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Urinary excretion of 8-hydroxy-2'-deoxyguanosine measured by high-performance liquid chromatography with electrochemical detection.

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Department of Occupational Medicine, Vienna General Hospital, University of Vienna, Währinger Gürtel 18-20, A-1090 Vienna, Austria.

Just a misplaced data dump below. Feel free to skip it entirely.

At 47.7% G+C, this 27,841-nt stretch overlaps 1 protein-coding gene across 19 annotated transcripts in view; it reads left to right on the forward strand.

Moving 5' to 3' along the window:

There is good evidence that oxidative DNA damage permanently occurs in living cells. The oxidative DNA damage product 8-hydroxy-2'-deoxyguanosine (8-OHdG) is one of the predominant forms of radical-induced lesions to DNA, and has therefore been widely used as a biomarker for oxidative stress, either in cellular DNA or as DNA repair product in urine. In this paper we describe the use of a high-performance liquid chromatographic procedure with electrochemical detection for the measurement of urinary 8-OHdG. Our study has addressed the questions (i) of baseline urinary levels of 8-OHdG in spot urine and 24-h urine, (ii) of inter- and intra-individual variation of this biomarker, and (iii) of confounding factors for the excretion of 8-OHdG. No significant difference between the mean group levels of 8-OHdG/creatinine in spot urine (2.03+/-1.21 micromol/mol, n=148) and in 24-h urine (1.86+/-1.09 micromol/mol, n=67) was observed. However, when only 24-h urine was used for analysis, 8-OHdG was found to be statistically significantly higher in smokers. By multiple linear regression analysis, urinary creatinine was identified as the only predictor of 8-OHdG/24 h (r(p)=0.33, P=0.007). High intra-individual coefficients of variation of 8-OHdG/24 h were observed in two healthy subjects over a period of 10 consecutive days (37 and 57%, respectively), indicating that the intra-individual fluctuation of urinary 8-OHdG has so far been underestimated. Therefore, we suggest that single values of 8-OHdG should be considered with caution, in particular in small study groups and when spot urine is used.

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